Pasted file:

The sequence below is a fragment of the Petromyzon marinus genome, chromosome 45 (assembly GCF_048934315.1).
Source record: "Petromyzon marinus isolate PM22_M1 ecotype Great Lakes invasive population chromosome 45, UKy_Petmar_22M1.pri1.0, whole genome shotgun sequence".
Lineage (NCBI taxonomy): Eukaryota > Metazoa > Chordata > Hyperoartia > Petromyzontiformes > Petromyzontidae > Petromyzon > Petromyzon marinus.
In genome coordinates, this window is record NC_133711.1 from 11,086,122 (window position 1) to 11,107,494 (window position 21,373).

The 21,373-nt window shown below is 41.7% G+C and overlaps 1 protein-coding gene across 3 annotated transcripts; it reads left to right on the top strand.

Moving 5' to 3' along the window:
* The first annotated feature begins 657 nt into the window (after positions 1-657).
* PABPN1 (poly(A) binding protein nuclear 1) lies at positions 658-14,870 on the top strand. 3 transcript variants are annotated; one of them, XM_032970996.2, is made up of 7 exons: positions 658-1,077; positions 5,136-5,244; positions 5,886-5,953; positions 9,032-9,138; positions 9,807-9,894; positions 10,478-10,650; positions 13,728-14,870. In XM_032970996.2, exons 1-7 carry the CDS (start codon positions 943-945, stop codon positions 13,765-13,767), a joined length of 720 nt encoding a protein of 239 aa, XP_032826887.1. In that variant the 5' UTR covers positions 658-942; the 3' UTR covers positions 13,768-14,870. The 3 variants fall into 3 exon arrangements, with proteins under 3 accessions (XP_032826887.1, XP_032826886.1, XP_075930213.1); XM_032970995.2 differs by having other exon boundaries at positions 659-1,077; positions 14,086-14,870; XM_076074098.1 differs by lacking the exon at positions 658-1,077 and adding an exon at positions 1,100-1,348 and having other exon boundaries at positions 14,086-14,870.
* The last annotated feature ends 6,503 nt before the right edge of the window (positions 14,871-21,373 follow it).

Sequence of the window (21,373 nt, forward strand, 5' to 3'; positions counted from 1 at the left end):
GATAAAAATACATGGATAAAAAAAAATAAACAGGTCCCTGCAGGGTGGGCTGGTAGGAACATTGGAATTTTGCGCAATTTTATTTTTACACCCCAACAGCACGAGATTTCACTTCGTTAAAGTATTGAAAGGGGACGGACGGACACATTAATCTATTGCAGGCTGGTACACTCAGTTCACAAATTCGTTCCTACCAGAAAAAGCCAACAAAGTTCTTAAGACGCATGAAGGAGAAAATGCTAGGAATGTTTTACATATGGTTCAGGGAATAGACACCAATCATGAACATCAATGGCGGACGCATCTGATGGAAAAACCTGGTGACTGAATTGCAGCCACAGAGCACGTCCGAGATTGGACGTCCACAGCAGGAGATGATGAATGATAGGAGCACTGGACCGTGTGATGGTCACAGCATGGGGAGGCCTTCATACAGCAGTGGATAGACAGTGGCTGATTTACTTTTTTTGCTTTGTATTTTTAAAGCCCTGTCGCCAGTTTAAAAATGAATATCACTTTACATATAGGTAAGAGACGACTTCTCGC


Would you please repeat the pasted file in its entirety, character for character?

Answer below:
The sequence below is a fragment of the Petromyzon marinus genome, chromosome 45 (assembly GCF_048934315.1).
Source record: "Petromyzon marinus isolate PM22_M1 ecotype Great Lakes invasive population chromosome 45, UKy_Petmar_22M1.pri1.0, whole genome shotgun sequence".
Lineage (NCBI taxonomy): Eukaryota > Metazoa > Chordata > Hyperoartia > Petromyzontiformes > Petromyzontidae > Petromyzon > Petromyzon marinus.
In genome coordinates, this window is record NC_133711.1 from 11,086,122 (window position 1) to 11,107,494 (window position 21,373).

The 21,373-nt window shown below is 41.7% G+C and overlaps 1 protein-coding gene across 3 annotated transcripts; it reads left to right on the top strand.

Moving 5' to 3' along the window:
* The first annotated feature begins 657 nt into the window (after positions 1-657).
* PABPN1 (poly(A) binding protein nuclear 1) lies at positions 658-14,870 on the top strand. 3 transcript variants are annotated; one of them, XM_032970996.2, is made up of 7 exons: positions 658-1,077; positions 5,136-5,244; positions 5,886-5,953; positions 9,032-9,138; positions 9,807-9,894; positions 10,478-10,650; positions 13,728-14,870. In XM_032970996.2, exons 1-7 carry the CDS (start codon positions 943-945, stop codon positions 13,765-13,767), a joined length of 720 nt encoding a protein of 239 aa, XP_032826887.1. In that variant the 5' UTR covers positions 658-942; the 3' UTR covers positions 13,768-14,870. The 3 variants fall into 3 exon arrangements, with proteins under 3 accessions (XP_032826887.1, XP_032826886.1, XP_075930213.1); XM_032970995.2 differs by having other exon boundaries at positions 659-1,077; positions 14,086-14,870; XM_076074098.1 differs by lacking the exon at positions 658-1,077 and adding an exon at positions 1,100-1,348 and having other exon boundaries at positions 14,086-14,870.
* The last annotated feature ends 6,503 nt before the right edge of the window (positions 14,871-21,373 follow it).

Sequence of the window (21,373 nt, forward strand, 5' to 3'; positions counted from 1 at the left end):
GATAAAAATACATGGATAAAAAAAAATAAACAGGTCCCTGCAGGGTGGGCTGGTAGGAACATTGGAATTTTGCGCAATTTTATTTTTACACCCCAACAGCACGAGATTTCACTTCGTTAAAGTATTGAAAGGGGACGGACGGACACATTAATCTATTGCAGGCTGGTACACTCAGTTCACAAATTCGTTCCTACCAGAAAAAGCCAACAAAGTTCTTAAGACGCATGAAGGAGAAAATGCTAGGAATGTTTTACATATGGTTCAGGGAATAGACACCAATCATGAACATCAATGGCGGACGCATCTGATGGAAAAACCTGGTGACTGAATTGCAGCCACAGAGCACGTCCGAGATTGGACGTCCACAGCAGGAGATGATGAATGATAGGAGCACTGGACCGTGTGATGGTCACAGCATGGGGAGGCCTTCATACAGCAGTGGATAGACAGTGGCTGATTTACTTTTTTTGCTTTGTATTTTTAAAGCCCTGTCGCCAGTTTAAAAATGAATATCACTTTACATATAGGTAAGAGACGACTTCTCGC